Got the concept?

Because I people keep on asking me the same questions, I decided to type this up. I know people ask these questions to get to know me, but I’ve heard them so many times that I really, really don’t want to answer them again for the 100th or so time. =\

  1. Why did you decide to go to Japan?
    Well, the answer to this goes back to my teenage years. I was a babysitter and the kid I was babysitting was really into Pokémon cards at the time. I watched the show — I was young, everyone did after school! He brought home Japanese Pokémon cards once and I got interested. I asked if I could have one and I either bought it off him or traded one of my cards for it. From there I searched online and found out what language it was, where it came from, After finding out it was from Japan, I began looking more and more into the culture of Japan, its history and anything I could find. I listened to j-pop, watched anime, centered my school projects around culture specific things regarding Japan, etc. The rest is history.
  2. How long have you been in Japan?
    I’ve been here since April, 2011. Feel free to do the math. 🙂
  3. How did you get a job?
    I used a website called Dave’s ESL Café. They have an international job board and I searched high and low on there for jobs and submitted many applications and coverletters. Eventually I found one.
  4. Wait, so what kind of job do you have?
    I work for an eikaiwa (English conversational school). I do not work in a high school or elementary school. I work in a school that is optional. That people choose to pay an extra fee and join so they can practice or learn English. As a result, classroom sizes are small. It ranges from 1 student to 8 students. It really depends if anyone shows up. Sometimes the normal students call in sick, etc.
  5. So… do you teach kids or adults?
    Both. I teach toddlers, elementary school kids, jr high school kids, sr high school kids and adults. Of course, not all in the same class. Usually earlier in the day are the kids classes and then evening classes are adults.
  6. How late do you work?
    A typical work day begins at 1pm and I leave around 9pm. I have a 2-3 hour break in between those times, but I don’t usually return home until after my shift is over.
  7. Oh, so where do you live?
    Kyushu. http://www.google.com
  8. Why did you choose Kyushu?
    Please see Q#3.
  9. Do you need anything specific to get a job in Japan?
    I believe at the very least need a Bachelor’s degree.
  10. What do your students call you?
  11. Do you work in a large school?
    No. I wouldn’t say the building is large. It’s on the 3rd floor of a building that houses many other shops/offices.
  12. How much do you get paid?
    Seeeecret. Sorry. It’s none of your business.
  13. Do you need to know Japanese to work at an eikaiwa?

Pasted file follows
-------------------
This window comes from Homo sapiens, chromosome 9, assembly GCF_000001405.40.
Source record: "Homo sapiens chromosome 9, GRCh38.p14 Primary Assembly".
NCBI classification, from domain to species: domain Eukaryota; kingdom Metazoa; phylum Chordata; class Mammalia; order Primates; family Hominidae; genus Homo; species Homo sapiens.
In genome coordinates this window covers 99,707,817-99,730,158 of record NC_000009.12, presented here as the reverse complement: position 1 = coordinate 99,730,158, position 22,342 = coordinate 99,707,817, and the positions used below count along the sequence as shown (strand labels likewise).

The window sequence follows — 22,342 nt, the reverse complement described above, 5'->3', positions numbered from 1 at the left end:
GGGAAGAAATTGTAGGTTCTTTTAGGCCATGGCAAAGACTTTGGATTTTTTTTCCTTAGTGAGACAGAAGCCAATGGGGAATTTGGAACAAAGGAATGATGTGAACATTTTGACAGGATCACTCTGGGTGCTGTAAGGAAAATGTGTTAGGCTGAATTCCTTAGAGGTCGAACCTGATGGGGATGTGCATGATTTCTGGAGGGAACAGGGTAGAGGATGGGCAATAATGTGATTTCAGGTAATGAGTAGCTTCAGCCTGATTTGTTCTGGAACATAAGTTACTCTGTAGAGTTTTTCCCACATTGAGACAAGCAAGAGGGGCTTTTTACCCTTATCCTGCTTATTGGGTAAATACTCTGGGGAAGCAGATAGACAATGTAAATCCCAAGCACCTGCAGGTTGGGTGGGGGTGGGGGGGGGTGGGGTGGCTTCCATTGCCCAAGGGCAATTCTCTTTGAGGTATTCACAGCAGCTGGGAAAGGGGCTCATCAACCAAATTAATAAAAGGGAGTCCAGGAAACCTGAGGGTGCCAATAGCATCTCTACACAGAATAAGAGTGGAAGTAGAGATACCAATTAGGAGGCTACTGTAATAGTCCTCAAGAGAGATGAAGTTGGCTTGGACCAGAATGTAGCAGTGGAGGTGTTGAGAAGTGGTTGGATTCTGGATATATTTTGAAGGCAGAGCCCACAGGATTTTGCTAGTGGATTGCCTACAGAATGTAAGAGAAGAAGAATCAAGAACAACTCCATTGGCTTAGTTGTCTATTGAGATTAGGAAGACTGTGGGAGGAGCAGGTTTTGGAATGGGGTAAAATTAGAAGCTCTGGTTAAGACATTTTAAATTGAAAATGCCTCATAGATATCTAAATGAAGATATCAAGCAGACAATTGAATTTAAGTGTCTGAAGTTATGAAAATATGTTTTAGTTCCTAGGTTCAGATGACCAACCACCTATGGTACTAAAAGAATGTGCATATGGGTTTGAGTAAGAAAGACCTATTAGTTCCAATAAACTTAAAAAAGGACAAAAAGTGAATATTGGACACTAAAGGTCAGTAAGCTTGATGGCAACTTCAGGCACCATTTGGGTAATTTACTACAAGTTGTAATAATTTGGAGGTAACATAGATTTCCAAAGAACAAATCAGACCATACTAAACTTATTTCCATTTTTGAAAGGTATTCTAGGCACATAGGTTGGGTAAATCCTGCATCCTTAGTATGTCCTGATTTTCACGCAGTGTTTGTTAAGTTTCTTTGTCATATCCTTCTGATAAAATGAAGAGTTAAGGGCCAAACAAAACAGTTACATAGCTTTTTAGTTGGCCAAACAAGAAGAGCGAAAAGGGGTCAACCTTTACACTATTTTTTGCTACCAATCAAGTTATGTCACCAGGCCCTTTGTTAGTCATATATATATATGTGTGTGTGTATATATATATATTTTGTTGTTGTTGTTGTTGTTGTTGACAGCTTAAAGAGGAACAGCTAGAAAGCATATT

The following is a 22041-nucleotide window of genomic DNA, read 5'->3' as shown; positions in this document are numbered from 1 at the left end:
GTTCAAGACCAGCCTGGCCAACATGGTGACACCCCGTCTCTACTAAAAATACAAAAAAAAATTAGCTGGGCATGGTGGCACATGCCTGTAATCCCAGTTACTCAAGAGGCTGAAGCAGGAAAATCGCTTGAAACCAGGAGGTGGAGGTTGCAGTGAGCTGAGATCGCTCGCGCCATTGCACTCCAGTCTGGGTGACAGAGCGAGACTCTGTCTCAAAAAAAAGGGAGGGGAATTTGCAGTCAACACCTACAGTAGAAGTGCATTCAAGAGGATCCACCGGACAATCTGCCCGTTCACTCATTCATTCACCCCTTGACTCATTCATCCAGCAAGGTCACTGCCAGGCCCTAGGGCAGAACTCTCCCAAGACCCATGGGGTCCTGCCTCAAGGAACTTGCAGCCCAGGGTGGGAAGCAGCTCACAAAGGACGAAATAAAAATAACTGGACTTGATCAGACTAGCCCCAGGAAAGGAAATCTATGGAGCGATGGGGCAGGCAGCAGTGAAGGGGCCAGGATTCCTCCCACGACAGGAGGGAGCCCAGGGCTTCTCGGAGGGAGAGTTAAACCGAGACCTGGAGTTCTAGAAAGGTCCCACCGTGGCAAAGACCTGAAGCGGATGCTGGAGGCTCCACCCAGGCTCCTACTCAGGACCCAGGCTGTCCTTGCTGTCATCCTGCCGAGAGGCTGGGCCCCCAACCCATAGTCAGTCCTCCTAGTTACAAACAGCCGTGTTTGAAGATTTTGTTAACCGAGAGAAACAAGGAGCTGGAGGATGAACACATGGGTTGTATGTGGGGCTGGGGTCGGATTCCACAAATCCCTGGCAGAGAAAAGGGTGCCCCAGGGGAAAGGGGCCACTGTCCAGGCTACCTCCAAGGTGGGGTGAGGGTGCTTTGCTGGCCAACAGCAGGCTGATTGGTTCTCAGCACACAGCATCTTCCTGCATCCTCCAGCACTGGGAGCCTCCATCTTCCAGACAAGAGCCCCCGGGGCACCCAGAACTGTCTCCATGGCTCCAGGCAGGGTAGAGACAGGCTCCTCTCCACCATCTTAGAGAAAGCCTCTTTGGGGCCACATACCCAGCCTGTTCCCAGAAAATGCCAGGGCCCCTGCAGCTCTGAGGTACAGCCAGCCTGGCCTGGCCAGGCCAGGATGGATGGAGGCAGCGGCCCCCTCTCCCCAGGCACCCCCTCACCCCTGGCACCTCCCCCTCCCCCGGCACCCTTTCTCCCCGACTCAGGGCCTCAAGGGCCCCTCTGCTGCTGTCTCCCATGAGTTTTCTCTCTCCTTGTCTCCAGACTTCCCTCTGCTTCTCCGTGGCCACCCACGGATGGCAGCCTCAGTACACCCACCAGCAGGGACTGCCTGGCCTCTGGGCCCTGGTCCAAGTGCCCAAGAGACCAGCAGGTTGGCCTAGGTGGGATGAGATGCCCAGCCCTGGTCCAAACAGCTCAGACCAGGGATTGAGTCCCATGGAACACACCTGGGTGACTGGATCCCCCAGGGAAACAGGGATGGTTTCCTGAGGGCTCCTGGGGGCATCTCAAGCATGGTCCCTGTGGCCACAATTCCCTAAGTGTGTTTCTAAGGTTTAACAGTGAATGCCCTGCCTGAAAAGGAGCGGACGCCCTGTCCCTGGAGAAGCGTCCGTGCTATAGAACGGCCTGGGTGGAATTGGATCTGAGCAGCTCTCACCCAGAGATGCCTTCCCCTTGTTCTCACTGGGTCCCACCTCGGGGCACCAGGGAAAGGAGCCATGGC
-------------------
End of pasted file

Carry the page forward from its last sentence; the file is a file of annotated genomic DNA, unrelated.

No, you don’t need to; but it certainly wouldn’t hurt to know some. It’ll make living in Japan easier on you.
  14. What do you do in your free time?
    I practice Kendo. Currently, as of August 4th, 2013, my level is shodan.
  15. What do your parents think about you living so far away?
    Well, I’m an adult so it’s my decision, right? Obviously my family misses me. My mother and my grandmother worry about me, and I love them for it. Most of all, they want me to be happy. They understand this was my dream and I have achieved it. They wouldn’t ever try to stand in the way of that dream. They support me and are always there for me, even time zones and worlds apart.
  16. Is it true about how people want to touch your hair or skin?
    I really haven’t had strangers ask to touch my hair. I have had friends ask, and I usually allow them. Random people don’t ask to touch my skin either, but once when I was in an onsen (hot spring) an old lady asked if she could touch my arm and shake my hand and she did so without giving me a chance to answer. Aside from that I did have a coworker ask me if they could touch the bridge of my nose because Caucasians tend to have high bridges whereas Asians typically do not.


People generally get pretty excited when they have an interest in Japan and they are speaking to someone who lives in Japan. I get that and I welcome the questions, but I am bombarded with these questions daily, and after a while it becomes a pain to write out my responses every time. I am asked the same questions in person to, in Japan, from not only other foreigners but also Japanese people. I have been interviewed by television channels, by papers, I have even been an extra in a movie, and in every one of those instances they ask me some of the questions provided above.

I find that when it comes to my time in Japan, I would rather talk about the things I am involved in rather than my work or my job. I know a lot of people are interested when it comes to jobs in Japan because they are curious about finding work here themselves, but I don’t really feel that I am the right person to get that sort of information from. I really got lucky on my job placement — and I got the job early on. Moreover, if you don’t have a degree in something English related or have any experience teaching English there is a good chance you will be looking for a job for a very long time. Eikaiwa has become more competitive and they want people who have a history of teaching or have some sort of degree that deals with English. I don’t have a teaching license, but my major in college was English literature and my minor was linguistics. I also took a TEFL course, which is generally not all that important since the area of study isn’t exactly regulated, but some eikaiwa schools don’t know that!

Anyways, if you want to get to know me, try more personality related questions. Work related questions bore the heck outta me.

Made ya look!

Made ya look!


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